Deja Viewing —reviewing the past to determine if anything similar has happened
Bringing the Future to the Present —looking ahead to the future and painting a picture of what you want to happen
Experience Hitchhiking —gaining experience by 'hitchhiking' with people who have gone through similar experiences already.
Scenarios are recognized as an effective method for forecasting the future. Scenarios are beneficial in forecasting because they deal with the uncertainty of a situation. Scenario creation focuses on identifying what might happen. This allows for analyzing the problem and determining what the consequences might be in light of the information available and in light of our own reactions to possible events. Futurists often use five different variations of scenario building: (1) Continuation —things will continue much as they are now; (2) Optimistic —things will get considerably better; (3) Pessimistic —things will get considerably worse; (4) Disaster —things will go terribly wrong; and (5) Miracle —things going stunningly well.
Each scenario is then given a percentage of probability on the likelihood that it will happen. Cost for each scenario in effort or outcome is important to consider. Scenarios assist in clarifying thinking about issues so that better decisions can be made.
The World Future Society brings together experts from around the world to report on future directions in their areas of expertise. The publication Futurist contained a two-part special report in 2005 on Trends Shaping the Future. A sampling of the trends is provided here:
Futurists are aware that random events can happen that can change the best forecasting; therefore, these techniques of trend-watching, reviewing past events, gaming, scenarios, and others all must allow for a certain amount of flexibility. Forces acting on any possible future include systems, chance, and chaos, as well as individual choice.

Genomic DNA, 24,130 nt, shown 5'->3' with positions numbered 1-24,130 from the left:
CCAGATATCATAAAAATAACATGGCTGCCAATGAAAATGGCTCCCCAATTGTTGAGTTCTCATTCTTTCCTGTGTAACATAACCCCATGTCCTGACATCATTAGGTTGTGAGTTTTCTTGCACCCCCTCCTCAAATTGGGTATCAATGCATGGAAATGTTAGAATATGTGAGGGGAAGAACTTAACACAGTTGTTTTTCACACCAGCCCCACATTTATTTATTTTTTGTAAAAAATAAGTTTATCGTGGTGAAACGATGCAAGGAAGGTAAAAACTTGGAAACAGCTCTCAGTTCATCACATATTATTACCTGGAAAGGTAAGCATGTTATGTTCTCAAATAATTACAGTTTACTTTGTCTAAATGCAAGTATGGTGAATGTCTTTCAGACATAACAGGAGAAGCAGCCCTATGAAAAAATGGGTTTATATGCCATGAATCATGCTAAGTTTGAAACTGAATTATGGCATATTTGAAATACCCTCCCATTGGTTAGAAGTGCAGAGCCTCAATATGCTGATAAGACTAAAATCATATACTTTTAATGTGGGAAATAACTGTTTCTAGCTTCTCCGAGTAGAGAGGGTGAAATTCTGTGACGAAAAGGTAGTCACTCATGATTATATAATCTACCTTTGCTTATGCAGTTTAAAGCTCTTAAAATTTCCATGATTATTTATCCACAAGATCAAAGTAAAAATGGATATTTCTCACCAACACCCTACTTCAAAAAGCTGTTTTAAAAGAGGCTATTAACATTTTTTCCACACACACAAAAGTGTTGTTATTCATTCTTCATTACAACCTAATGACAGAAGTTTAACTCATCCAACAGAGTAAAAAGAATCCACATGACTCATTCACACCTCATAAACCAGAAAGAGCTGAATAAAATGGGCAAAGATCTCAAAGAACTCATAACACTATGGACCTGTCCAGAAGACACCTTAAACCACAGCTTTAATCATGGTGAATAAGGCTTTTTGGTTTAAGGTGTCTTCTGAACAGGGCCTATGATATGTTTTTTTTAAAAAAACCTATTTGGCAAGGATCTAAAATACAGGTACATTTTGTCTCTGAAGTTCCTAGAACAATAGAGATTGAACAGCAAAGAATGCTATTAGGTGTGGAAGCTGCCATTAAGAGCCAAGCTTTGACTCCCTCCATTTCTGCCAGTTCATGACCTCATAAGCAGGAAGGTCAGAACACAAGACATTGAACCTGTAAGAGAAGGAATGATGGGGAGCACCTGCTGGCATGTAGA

Developing the skills and techniques to see into the future is neither magic nor unattainable. Futurists are leading the way to envisioning possible futures. They believe that developing effective foresight can lead to better decision-making, greater discoveries, and an improved future. Futurists challenge the concept of fatalism—that the future is coming and there is nothing we can do about it. Using these forecasting methods individuals can change and guide their future. They are in a position to positively influence their future, which can potentially make things better for others and possibly change the world.
SEE ALSO: Brainstorming ; Forecasting ; Gap Analysis ; Strategic Planning Tools ; Strategy Implementation ; Strategy in the Global Environment ; Technological Forecasting ; Technology Management ; Technology Transfer
Hal P. Kirkwood , Jr.
"The Art of Foresight." Futurist 38, no. 3 (2004): 31–37.
Cetron, M.J. "Trends Now Shaping the Future." Futurist 39, no. 2 (2005): 27–42.
——. "Trends Now Shaping the Future." Futurist 39, no. 3 (2005): 37–50.
Cornish, E. Futuring: The Exploration of the Future. Bethesda, MD: World Future Society, 2004.
May, T.A. "Tricks of the Futuring Trade." Computerworld 38, no. 12 (2004): 23.
Taylor, C. "Looking Ahead in a Dangerous World." Time, 11 October 2004, 60–61.